Officers have many tools they utilize when attempting to discern whether or not a driver has hit the road while intoxicated. Certain tools, such as breath analysis tests, often get a lot of press and media attention.
Other tools, like standardized field sobriety tests, often fall by the wayside. Despite that, you will likely run into this test before anything else, so it is important to understand what its purpose is and what the results mean for you.
Standardized and non-standardized testing
Very Well Mind examines field sobriety tests, and in particular, standardized field sobriety tests (SFSTs). These tests differ from non-standardized field sobriety tests in one crucial way: a unified rubric. All SFSTs get judged by the same rubric which gets used across the country. By comparison, non-standardized tests often end up judged solely by the officer who administered the test. This leaves a lot of room for bias, which can easily influence the results.
Because of this rubric and the requirements, only three SFSTs exist. They include the horizontal gaze nystagmus, the walk-and-turn and the one-legged stand. Each test checks your balance, coordination, ability to follow instructions and general temperament. It checks your physical reflexes and capabilities, too.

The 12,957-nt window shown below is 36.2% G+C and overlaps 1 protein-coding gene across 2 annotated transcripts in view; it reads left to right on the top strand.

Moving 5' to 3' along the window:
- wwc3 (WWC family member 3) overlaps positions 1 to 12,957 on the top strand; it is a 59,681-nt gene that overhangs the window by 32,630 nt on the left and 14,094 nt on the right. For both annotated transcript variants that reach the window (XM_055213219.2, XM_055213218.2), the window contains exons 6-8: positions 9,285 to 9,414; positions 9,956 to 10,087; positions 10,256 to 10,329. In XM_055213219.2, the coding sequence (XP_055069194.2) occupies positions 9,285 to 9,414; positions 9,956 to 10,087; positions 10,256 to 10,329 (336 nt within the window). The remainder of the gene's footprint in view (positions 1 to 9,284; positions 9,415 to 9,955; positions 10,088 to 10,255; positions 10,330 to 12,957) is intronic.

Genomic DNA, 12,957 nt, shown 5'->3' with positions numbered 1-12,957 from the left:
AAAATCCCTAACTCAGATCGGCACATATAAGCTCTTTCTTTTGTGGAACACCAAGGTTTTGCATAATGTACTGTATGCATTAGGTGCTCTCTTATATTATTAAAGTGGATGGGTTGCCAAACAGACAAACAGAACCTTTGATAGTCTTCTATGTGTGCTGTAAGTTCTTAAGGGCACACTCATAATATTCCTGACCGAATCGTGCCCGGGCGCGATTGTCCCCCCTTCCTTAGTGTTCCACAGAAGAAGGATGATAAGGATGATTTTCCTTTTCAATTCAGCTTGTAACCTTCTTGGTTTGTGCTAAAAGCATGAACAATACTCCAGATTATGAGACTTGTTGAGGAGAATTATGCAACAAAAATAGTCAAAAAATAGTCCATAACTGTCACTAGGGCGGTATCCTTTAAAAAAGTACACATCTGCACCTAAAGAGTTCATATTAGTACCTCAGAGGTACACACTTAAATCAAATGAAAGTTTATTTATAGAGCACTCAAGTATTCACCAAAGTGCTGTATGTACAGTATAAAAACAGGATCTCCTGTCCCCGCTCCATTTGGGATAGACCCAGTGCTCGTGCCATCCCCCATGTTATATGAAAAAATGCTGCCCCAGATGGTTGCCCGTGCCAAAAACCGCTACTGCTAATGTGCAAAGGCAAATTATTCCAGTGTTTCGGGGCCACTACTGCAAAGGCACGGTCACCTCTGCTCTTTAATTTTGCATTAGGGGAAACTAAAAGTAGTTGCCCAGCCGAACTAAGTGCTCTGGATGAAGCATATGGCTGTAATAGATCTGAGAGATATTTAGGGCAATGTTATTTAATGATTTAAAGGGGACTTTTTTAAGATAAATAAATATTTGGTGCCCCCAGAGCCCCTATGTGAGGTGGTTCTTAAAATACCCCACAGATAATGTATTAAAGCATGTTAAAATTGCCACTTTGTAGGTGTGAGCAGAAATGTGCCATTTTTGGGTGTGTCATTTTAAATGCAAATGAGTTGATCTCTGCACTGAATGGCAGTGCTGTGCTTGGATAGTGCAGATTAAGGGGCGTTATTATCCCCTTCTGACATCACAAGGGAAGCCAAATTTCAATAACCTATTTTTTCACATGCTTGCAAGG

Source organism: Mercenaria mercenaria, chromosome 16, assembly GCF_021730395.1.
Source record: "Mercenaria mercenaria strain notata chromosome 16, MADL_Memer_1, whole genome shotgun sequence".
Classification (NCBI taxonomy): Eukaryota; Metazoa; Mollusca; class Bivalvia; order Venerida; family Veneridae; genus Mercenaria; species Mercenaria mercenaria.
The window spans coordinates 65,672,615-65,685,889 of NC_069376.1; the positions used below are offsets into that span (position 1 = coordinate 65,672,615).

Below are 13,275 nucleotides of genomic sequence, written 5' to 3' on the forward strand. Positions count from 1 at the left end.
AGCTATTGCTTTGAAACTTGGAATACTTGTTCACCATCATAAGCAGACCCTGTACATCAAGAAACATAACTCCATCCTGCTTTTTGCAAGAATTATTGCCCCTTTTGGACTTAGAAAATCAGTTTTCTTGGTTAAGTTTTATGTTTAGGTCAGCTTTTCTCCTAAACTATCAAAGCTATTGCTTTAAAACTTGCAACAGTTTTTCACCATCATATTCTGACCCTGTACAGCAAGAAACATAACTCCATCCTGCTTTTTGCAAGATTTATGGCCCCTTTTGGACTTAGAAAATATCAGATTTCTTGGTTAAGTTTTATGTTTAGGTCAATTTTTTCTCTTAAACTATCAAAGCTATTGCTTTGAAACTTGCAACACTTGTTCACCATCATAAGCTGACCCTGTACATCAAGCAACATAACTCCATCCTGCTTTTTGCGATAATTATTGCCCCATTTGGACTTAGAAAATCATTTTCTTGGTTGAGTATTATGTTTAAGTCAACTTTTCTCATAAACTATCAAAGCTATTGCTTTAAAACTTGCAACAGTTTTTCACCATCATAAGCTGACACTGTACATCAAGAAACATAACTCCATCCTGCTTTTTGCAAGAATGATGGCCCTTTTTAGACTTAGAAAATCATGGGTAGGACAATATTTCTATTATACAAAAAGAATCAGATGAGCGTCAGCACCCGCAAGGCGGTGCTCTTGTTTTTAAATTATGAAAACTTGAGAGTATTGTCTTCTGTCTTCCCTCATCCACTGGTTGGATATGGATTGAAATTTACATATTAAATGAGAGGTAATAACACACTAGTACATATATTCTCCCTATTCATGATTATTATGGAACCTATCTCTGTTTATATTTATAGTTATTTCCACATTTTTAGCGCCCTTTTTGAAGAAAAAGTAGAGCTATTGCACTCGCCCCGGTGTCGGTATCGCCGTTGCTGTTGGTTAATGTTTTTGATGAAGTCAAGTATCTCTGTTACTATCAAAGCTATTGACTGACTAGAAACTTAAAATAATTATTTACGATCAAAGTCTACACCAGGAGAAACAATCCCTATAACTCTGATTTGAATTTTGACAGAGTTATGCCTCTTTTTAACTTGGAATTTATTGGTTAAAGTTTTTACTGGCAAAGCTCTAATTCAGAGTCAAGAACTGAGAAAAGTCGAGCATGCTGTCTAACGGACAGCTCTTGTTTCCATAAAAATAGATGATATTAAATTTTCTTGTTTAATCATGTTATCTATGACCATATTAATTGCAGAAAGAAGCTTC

What happens if you fail?
But if you fail an SFST, do not be overly concerned. Courts have a strong awareness of the role officer bias often plays in even standardized versions of these tests. Because of that, the results often do not end up used as primary evidence.
Still, failing an SFST can open the door to other tests like breath or blood analysis tests. It is better to avoid failing the test, and if you do, you should have a strong defense to protect you moving forward in your case.